doesn't answer the question. The third answer is that while
    Doctor Who? has been asked many times before, it's when the doctor
    answers it that everything goes to hell. The real problem comes at the
    time and place that the question is answered, and not so much the
    question itself. Answer four is that the Doctor's death that
    is a fixed point in time isn't the Doctor's death, just the moment when
    he starts laying low and the time-point that everyone believes he dies.
    Also, the flattening in time wasn't caused by the Doctor not dying so
    much as River Song simply not shooting the Doctor. Now, as for question five: First off, it's believed that time-travelers have an expanded
    perspective of the universe and time, and because of this they are
    capable of seeing things that normal people can't. Also, it's been
    stated that Amy's long exposure to the rift in time has given her the
    ability to remember things that others can't, including events and
    things from the previous universe before it was destroyed. As for the
    pyramid base that you bring up, it was mentioned in the episode that
    River Song was able to get it created by pulling some strings with the
    U.S. government and Cleopatra.

  11. He has a time machine, so no-one has any way to know where he is in his own timeline.  Whenever he pops up it would be assumed to be before his death, no that he's still alive after it.

  12. I agree about the fixed point in time. A fixed point in time is where whatever happened there is fixed. So all through the episode we thought that what had happened and then didn't (therefore causing the formation of the holy pterodactyl empire) was River Song shooting the doctor to death, when actually what she changed but shouldn't have was river song shooting the doctor-tesselecta. She still changed a fixed point in time by not shooting!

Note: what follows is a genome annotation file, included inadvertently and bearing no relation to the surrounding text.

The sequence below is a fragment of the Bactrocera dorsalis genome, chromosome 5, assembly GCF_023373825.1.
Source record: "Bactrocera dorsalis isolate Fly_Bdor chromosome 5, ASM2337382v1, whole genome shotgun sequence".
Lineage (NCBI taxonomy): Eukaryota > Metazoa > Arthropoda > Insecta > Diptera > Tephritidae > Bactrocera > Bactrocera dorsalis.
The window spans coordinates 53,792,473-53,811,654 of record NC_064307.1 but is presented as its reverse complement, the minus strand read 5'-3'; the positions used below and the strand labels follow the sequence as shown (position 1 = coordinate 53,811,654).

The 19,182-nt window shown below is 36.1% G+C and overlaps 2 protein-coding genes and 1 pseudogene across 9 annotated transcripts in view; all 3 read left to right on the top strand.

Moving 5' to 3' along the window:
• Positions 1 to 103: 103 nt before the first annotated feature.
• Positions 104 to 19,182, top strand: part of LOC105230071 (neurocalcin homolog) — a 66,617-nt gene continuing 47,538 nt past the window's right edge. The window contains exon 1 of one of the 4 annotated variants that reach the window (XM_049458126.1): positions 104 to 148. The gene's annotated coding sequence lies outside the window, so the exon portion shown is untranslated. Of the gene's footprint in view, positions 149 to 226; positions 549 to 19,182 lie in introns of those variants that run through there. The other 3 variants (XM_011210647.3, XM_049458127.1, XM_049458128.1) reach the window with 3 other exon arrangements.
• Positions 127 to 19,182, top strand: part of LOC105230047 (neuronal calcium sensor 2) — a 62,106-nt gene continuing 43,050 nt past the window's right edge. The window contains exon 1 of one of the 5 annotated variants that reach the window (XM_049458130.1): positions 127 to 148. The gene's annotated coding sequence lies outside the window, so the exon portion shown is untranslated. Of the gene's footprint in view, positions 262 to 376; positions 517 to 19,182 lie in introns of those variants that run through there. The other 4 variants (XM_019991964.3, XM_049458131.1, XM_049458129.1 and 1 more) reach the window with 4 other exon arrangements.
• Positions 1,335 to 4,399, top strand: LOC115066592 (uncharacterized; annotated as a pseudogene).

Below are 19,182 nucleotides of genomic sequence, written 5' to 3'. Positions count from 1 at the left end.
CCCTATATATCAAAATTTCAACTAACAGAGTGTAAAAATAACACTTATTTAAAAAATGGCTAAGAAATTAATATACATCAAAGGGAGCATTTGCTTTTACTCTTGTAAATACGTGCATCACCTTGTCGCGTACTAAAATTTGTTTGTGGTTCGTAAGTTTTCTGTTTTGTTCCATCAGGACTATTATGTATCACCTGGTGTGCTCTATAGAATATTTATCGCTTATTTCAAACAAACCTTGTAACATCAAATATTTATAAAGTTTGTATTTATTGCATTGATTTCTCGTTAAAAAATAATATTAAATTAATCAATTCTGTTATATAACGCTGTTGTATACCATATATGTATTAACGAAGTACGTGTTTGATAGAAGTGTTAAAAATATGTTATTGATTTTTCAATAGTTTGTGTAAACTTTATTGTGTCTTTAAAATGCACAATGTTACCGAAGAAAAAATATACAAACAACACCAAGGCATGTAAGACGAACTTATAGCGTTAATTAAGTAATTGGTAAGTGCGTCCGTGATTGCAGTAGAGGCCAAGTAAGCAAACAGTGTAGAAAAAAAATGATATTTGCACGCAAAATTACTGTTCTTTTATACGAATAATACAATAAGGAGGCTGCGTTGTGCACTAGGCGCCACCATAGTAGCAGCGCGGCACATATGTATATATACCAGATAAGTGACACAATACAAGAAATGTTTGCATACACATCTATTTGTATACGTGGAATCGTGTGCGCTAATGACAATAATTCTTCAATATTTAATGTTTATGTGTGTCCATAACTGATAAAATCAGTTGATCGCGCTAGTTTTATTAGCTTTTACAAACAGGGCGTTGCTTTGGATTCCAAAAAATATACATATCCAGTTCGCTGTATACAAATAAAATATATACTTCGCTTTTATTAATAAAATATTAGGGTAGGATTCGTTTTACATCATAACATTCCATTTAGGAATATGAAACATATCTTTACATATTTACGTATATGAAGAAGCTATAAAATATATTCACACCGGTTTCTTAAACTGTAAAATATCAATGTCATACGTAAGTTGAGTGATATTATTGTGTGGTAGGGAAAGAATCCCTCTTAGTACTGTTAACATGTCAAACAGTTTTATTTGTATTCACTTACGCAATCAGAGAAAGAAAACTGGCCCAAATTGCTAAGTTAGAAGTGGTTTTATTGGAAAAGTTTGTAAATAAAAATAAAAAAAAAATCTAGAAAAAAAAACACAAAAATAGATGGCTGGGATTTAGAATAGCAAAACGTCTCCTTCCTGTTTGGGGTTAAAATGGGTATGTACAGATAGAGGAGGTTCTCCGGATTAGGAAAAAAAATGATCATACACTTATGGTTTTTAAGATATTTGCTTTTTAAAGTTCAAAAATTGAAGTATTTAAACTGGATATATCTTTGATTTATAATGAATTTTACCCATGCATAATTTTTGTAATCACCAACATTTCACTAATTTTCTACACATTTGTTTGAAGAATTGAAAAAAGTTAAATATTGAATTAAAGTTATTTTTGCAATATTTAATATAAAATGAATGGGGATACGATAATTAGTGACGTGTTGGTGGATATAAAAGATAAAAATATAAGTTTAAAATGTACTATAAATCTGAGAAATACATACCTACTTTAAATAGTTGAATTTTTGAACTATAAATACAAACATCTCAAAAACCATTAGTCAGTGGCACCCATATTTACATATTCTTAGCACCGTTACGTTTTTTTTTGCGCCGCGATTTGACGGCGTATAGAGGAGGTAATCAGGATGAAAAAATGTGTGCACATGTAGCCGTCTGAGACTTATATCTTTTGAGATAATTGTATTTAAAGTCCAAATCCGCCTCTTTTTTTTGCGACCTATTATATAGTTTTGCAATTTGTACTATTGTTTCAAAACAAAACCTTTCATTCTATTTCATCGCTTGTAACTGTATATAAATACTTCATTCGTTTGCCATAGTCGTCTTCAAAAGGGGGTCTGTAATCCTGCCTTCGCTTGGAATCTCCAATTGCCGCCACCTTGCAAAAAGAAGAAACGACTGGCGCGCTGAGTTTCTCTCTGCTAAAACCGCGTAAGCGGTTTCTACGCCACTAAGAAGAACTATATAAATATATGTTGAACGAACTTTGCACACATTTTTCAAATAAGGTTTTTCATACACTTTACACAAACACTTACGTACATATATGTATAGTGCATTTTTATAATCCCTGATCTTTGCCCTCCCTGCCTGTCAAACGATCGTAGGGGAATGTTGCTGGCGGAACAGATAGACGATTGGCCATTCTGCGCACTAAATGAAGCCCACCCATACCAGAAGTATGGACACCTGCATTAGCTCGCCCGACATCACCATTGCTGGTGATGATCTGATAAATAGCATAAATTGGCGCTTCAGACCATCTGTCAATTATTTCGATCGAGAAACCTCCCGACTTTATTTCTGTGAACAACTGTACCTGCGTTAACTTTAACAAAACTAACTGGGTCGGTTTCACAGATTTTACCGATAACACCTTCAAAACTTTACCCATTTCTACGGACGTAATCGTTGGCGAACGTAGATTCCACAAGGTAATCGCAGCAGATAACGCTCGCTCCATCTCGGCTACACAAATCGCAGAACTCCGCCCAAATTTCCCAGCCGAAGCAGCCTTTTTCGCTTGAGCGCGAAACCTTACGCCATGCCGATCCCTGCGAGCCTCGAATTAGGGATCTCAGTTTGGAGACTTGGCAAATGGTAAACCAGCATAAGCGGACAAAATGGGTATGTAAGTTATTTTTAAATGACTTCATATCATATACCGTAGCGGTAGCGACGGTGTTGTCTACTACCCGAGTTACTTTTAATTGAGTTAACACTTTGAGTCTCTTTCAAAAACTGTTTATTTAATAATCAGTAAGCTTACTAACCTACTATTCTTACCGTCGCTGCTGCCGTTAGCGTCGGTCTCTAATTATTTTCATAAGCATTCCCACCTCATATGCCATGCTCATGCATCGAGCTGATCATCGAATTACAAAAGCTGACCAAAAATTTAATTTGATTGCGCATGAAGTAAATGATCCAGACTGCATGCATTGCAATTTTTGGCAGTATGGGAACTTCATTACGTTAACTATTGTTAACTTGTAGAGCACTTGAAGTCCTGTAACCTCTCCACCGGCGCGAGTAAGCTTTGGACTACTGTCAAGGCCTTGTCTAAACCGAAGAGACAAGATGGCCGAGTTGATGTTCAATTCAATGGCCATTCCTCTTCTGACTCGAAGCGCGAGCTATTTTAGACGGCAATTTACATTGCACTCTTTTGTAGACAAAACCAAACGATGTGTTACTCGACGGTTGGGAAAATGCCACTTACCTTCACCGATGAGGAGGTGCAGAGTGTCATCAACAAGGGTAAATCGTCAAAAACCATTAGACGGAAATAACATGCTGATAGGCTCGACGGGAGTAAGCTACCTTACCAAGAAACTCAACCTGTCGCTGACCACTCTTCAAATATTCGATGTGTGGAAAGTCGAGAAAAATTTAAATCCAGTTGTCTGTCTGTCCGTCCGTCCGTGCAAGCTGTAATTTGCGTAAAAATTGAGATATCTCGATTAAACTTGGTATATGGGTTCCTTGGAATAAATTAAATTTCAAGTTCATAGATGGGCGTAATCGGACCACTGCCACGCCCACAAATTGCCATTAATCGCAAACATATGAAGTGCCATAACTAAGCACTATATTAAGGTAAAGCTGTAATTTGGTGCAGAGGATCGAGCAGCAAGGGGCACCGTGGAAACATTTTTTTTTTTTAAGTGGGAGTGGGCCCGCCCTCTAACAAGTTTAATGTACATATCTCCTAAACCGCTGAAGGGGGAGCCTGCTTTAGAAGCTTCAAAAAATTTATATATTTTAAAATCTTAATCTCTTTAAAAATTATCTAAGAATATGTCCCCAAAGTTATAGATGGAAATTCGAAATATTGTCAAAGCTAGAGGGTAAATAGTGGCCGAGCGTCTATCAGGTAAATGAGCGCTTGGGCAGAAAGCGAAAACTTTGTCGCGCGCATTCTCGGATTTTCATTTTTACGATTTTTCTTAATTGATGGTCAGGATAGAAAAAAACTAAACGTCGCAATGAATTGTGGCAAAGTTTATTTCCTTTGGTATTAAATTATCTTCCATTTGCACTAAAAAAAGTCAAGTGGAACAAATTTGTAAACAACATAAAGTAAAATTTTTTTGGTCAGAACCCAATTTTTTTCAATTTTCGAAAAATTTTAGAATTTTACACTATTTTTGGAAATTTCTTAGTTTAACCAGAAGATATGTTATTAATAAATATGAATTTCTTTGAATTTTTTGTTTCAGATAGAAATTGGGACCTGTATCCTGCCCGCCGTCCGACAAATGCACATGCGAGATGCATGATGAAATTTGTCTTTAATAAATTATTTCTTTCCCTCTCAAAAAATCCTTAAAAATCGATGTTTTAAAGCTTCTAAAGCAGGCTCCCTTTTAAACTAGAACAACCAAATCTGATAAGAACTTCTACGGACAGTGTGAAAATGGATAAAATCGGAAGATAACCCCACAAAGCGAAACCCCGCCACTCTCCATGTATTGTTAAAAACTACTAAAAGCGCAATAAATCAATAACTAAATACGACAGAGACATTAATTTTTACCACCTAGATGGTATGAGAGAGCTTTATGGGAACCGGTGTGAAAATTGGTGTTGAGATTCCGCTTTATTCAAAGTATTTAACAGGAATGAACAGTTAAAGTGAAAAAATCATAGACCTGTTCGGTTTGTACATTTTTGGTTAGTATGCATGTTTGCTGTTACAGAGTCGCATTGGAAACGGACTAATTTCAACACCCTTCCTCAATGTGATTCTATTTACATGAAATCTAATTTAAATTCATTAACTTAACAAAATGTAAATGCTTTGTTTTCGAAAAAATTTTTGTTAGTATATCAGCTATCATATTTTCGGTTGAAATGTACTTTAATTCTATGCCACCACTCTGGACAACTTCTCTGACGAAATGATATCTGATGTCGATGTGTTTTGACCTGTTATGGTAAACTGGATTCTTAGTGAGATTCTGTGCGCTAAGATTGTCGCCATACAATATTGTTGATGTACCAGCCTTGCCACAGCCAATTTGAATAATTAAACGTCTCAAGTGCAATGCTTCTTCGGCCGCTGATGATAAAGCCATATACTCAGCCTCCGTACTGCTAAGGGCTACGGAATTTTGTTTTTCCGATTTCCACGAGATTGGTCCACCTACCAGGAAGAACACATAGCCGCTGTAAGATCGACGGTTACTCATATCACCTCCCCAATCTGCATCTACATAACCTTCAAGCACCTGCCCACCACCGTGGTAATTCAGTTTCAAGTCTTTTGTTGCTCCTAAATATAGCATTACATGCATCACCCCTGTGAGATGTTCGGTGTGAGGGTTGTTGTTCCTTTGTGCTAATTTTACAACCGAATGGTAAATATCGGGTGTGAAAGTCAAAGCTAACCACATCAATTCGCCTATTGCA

13. Excellent post. I was pretty happy with the finale, although it wasn't without its faults.

    I do wonder about the Silence's motivations, and whether the Doctor faking his own death will really fool them. I suspect they will be back, and also that Kovarian isn't actually dead at all.
    As for the Question, it clearly isn't just "Doctor Who?" and Dorium (i.e. Moffat) is being somewhat duplicitous here. Is it a question about the Doctor's true identity, or perhaps his role in the universe? Clearly all is not quite as it seems.

    Certainly I'll be glad if the reboot is what it seems. Less Time Lord Victorious, more the random meddling traveller should result in more character-driven stories rather than arc-heavy ones about universal conspiracies against the Doctor.

    I've cobbled together my thoughts on the season as a whole here:

  14. I liked the episode, I think it shared with the previous episode the characteristic that all the problems with it are actually inflicted upon it by annoying things that occurred elsewhere in the season.

    If the ponds had not been unceremoniously dumped in a random time with a sports car and then shown up with the whole Petrichor thing in eps 11 + 12, their timeline would probably still be puzzling, but it wouldn't be so restricted, and they wouldn't be so oddly disappointing if we hadn't watched Amy be so mysteriously not herself recently.